New England may experience price surges for natural gas this winter or early spring as a result of insufficient supply, energy executives say.
The state’s utility regulatory structure, however, should insulate Vermonters from price spikes, energy experts said.
Natural gas generators are a dominant source of power, especially for peak electricity demand periods in New England, but natural gas supply methods haven’t kept up, presenters told attendees Thursday at Renewable Energy Vermont’s 2016 conference and expo in Burlington.
As a result, most of the region is vulnerable to volatile electricity prices, said Tom Dunn, CEO of VELCO, which manages transmission lines for utilities.
Transmission plays an increasingly key role in Vermont’s energy supply, since 90 percent of the state’s power at peak periods comes from out of state, Dunn said. Prior to 2014, when the Vermont Yankee Nuclear Power Plant was online and provided baseline power in state, 25 percent of the power utilities bought during peak use came from out of state.
Natural gas already supplies half of New England’s electricity, and that proportion is projected to grow over the next decade, said Kimberly Hayden, an energy attorney with Burlington-based law firm Paul Frank and Collins, who spoke at Thursday’s event.
“Our power grid is becoming more reliant on fossil fuels, both regionally and in Vermont,” Hayden told attendees at the renewable-energy expo.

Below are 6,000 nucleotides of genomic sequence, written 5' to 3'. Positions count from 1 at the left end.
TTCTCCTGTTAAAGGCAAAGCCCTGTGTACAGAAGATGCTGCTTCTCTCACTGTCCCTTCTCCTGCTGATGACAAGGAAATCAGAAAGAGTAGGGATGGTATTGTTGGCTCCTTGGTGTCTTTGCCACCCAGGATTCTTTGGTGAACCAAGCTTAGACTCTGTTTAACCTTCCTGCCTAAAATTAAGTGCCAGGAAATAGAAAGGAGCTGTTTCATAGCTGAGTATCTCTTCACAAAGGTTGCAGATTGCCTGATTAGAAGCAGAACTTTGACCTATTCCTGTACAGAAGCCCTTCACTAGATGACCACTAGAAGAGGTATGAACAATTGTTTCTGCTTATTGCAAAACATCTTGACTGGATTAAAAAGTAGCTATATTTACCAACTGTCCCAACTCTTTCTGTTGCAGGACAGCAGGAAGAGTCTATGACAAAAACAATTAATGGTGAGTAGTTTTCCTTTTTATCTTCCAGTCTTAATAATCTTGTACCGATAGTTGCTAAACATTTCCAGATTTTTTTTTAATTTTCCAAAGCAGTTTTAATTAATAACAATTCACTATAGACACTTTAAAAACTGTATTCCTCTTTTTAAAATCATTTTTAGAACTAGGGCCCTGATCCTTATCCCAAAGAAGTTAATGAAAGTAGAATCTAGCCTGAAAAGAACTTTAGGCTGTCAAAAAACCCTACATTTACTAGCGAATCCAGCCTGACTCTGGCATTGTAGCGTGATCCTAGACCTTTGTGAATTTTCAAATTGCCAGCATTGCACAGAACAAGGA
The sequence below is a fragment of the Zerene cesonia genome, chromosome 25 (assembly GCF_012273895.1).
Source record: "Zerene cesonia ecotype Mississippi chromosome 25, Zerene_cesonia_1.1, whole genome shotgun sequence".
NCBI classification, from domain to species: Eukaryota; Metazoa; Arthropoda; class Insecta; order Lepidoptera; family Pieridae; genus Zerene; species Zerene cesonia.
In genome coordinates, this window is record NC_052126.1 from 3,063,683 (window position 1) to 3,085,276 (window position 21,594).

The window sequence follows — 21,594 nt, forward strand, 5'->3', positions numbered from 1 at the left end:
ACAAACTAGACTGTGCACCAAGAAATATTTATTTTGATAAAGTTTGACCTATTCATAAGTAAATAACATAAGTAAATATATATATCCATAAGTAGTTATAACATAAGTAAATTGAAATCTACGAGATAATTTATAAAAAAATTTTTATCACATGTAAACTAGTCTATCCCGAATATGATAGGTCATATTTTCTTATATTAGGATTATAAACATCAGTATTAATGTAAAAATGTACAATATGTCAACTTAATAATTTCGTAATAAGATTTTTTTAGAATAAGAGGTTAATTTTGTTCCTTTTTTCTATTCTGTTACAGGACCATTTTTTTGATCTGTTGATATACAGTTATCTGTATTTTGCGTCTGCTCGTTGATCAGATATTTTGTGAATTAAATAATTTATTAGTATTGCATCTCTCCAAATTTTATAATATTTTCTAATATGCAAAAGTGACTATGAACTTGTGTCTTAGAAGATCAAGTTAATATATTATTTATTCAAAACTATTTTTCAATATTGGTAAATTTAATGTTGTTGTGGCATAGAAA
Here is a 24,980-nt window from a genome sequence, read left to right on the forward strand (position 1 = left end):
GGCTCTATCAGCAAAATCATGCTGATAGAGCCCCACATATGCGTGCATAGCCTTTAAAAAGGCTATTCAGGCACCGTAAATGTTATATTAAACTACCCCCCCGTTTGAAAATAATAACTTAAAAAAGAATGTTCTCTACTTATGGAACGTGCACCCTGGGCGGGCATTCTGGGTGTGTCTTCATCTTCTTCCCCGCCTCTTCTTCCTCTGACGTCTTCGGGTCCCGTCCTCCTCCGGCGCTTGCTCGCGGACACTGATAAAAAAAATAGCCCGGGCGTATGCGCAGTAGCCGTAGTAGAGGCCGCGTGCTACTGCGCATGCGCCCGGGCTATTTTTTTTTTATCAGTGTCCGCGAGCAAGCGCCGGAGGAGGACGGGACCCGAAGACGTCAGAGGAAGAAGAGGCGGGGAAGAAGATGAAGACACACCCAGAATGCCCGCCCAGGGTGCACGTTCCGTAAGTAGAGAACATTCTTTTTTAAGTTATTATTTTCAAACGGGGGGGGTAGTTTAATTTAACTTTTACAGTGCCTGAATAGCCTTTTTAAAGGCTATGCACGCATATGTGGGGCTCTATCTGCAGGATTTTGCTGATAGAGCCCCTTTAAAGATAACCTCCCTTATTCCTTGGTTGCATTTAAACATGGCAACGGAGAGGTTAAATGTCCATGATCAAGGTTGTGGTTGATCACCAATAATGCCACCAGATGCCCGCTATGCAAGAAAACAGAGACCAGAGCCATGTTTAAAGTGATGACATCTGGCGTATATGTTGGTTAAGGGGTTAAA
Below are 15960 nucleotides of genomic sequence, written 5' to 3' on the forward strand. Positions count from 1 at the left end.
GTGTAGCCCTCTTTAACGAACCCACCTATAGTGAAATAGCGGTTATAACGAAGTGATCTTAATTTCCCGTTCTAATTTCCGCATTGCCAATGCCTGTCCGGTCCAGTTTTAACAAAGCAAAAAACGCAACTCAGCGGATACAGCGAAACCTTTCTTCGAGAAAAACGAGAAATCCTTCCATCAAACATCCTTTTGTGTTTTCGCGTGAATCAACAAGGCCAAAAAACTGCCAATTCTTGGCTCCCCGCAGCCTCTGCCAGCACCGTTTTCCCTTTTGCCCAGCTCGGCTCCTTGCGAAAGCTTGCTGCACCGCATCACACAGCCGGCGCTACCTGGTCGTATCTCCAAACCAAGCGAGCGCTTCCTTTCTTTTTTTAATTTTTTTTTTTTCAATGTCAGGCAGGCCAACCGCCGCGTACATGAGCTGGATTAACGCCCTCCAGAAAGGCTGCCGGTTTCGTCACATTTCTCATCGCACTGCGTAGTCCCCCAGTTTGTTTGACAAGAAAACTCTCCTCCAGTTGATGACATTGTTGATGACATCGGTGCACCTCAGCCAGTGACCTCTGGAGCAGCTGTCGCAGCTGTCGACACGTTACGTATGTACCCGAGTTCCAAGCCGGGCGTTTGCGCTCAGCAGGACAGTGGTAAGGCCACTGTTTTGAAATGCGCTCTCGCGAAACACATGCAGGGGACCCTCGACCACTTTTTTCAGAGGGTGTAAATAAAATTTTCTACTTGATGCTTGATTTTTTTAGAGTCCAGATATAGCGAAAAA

This winter could see much of New England hit with high electric costs because that reliance has yet to be matched by natural gas pipeline capacity, said Gordon van Welie, CEO of ISO-New England, the group that manages the region’s energy pool, late last month at a panel discussion in New Hampshire.
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Van Welie’s remarks were underscored by an industry report released last week, from a group sponsored by the American Petroleum Institute, that warned of high New England electric costs over the next several years resulting largely from insufficient pipeline capacity.
“If the region experiences a very cold winter … natural gas prices will likely spike as pipeline capacity becomes restricted and oil-fired units and liquefied natural gas (LNG) will be needed to support the demand,” the report, titled New England Energy Landscape Update and published Oct. 3, predicts.
Any significant price hikes in the near future are likely the result of natural gas supply constraints rather than costs directly attributable to renewable-energy, according to documents ISO-New England published in January.
That report, “State of the Grid: 2016,” authored by van Welie states that recent low natural-gas prices heralded the retirement or the “looming” retirement of more than 4,200 megawatts of oil, coal and nuclear plants in New England in recent years. New England’s total generating capacity amounts to around 31,000 megawatts, according to the same report.
Since 1997, 80 percent of new electricity-generation capacity in New England has been in the form of natural-gas plants, the report states, and 63 percent of planned new generation in the region will use the same power source (wind power, to be located overwhelmingly in Maine, accounts for another 33 percent).
Natural gas accounted for 15 percent of New England’s electricity in the year 2000, compared with 49 percent today, according to the report.